"Entonces, es imposible."
Translation:Then, it is impossible.
You put underscores as place holders. "therefore, xx", or "it follows that xx".
I know that double-asterisk means bold, but I guess double underscore does too. (I would thought it means underline...)
Agreed, it says "anyway" in the list of possible translations for ''entonces''
This site http://spanish.answers.com/learning-spanish/the-meaning-of-entonces-in-spanish says that one of the uses of "entonces" is as a filler word, basically "um". "Anyway" is used that way in English sometimes.
I think it's meant to follow on from a previous comment, where the reason why it is impossible has been explained, e.g. "If you want to jump across this gap, be my guest, but it's 15 metres wide" - "Then, it's impossible". 'Anyway' would be in contradiction to what was just said, e.g. "Jumping across this gap would make you a hero" - "Anyway, it's impossible" (... not the best examples perhaps)
Because "anyway" doesn't mean the same thing as "then," i.e. "in that case".
The way we use this in my family is, "And then whats next or just "And then?" It is like we are out, have eaten dinner, and one of us asks Entonces? (Like "What are we going to do next?"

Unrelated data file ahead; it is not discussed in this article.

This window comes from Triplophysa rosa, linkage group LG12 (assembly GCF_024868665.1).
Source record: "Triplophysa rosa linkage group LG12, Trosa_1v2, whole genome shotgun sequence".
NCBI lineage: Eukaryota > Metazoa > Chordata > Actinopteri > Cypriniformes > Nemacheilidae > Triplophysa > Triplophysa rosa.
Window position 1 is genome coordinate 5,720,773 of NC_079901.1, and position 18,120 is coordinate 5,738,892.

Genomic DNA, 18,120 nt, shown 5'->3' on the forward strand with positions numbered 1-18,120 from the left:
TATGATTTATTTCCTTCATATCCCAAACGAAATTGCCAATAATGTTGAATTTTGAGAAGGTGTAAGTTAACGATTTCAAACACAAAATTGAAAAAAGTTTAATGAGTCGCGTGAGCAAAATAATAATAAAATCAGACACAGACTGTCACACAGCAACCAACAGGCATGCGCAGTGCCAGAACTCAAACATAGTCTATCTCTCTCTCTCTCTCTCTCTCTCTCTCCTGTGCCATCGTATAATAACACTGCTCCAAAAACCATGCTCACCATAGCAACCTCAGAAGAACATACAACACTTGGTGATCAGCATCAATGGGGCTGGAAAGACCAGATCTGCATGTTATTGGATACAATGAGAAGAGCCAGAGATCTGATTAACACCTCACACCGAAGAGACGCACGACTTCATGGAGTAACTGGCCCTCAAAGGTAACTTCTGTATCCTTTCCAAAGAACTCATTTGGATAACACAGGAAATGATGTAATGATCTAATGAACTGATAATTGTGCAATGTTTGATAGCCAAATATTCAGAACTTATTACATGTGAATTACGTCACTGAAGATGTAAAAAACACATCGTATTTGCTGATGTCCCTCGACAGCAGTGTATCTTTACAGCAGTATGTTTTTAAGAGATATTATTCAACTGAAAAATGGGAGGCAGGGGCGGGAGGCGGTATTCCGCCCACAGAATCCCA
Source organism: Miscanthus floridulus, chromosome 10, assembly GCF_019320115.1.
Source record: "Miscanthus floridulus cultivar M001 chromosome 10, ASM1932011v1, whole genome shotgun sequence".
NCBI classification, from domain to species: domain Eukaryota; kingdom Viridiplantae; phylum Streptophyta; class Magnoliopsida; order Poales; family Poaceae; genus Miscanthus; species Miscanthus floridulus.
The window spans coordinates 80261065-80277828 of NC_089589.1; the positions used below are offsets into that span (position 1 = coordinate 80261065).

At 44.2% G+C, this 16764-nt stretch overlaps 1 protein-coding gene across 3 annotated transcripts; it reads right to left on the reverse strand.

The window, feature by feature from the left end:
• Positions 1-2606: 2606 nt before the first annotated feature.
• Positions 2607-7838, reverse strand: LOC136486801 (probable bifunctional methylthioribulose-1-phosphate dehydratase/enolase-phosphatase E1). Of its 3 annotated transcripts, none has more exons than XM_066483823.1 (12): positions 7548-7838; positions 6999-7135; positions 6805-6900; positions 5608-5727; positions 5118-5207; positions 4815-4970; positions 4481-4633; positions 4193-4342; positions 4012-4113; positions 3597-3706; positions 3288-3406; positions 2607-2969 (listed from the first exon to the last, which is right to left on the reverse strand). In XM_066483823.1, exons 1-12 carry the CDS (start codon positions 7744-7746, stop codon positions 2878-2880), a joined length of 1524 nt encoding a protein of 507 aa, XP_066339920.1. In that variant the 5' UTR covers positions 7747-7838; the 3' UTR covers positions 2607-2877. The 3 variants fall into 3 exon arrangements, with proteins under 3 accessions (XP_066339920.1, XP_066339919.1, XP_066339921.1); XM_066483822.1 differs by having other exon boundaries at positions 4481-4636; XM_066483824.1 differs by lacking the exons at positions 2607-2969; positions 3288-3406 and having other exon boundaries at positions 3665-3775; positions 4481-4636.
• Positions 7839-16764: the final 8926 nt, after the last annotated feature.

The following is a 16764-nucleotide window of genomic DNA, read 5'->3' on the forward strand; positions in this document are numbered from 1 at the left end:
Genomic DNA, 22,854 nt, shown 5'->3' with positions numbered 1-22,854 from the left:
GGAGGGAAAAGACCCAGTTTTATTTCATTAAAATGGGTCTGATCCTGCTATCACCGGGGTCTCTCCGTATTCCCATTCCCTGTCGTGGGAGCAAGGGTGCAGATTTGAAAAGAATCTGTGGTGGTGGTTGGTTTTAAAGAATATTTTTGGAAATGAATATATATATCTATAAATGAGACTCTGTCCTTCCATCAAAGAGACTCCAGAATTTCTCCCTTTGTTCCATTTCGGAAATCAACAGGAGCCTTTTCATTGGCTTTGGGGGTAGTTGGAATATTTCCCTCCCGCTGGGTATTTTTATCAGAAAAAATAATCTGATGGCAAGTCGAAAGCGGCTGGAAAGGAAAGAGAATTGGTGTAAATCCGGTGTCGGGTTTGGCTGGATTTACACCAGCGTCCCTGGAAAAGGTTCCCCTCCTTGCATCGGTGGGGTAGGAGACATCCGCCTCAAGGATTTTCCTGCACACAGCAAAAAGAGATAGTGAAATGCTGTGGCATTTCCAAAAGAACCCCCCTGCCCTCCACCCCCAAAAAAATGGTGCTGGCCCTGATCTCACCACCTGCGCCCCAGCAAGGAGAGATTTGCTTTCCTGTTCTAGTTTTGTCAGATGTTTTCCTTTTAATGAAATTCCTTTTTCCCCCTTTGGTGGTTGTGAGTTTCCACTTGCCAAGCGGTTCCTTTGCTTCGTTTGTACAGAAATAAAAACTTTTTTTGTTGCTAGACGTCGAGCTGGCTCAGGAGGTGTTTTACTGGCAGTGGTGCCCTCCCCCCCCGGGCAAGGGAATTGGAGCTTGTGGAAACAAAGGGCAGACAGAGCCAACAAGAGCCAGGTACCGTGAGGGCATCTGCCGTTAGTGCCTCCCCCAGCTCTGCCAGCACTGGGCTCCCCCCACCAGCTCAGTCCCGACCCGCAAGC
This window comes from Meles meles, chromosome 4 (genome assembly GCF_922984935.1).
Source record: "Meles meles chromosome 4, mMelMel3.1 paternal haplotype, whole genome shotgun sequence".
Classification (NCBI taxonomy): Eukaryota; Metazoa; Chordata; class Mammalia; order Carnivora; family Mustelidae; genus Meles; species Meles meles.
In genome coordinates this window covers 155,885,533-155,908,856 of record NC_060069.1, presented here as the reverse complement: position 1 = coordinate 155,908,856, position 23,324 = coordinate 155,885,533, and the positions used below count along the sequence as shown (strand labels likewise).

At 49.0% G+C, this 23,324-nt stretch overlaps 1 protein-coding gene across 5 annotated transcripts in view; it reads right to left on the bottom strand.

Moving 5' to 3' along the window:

"en ese caso" is the literal equivalent of "in that case" so it depends in how close you want the translation to be.
In Costa Rica is it used very often, in the form of "So, it is impossible?" And Duolingo marked me correct. Feliz!
IF THE WORD THEY USE YOU HAVE TO TRANSLATE, Translate THAT word, don't assume your idea is right and then cuss Duo out for it not being right. If i asked you to translate "They consumed my shortbread!" and you translated it out to where it read "They ate my bread" I'd mark you wrong.
If you mean because "therefore" is a synonym of "then", it's not that meaning of "then", it's the "and next" meaning.
But "entonces" seems to mean a zillion things, including "um", so we probably need a Spanish speaker to definitively answer your question.
I've almost always used "therefore" for this Duo sentence, and every time they've marked me correct. :)
Too bad. It looks like the whole "learning-spanish" section is gone.
This wordreference page is pretty good: http://www.wordreference.com/es/en/translation.asp?spen=entonces
The audio continues to frustrate. The tape says, "Entonces es un posible." Not the Englsih translation.
Why is entonces used here and not luego? I thought entonces was more past tense?
"It is impossible", i.e. it is impossible for me to stop eating chocolate
"now it is imposible" marked down. "now" .shown as an adverb translation for entonces, can some one shed light on where i'm going wrong. Thanks.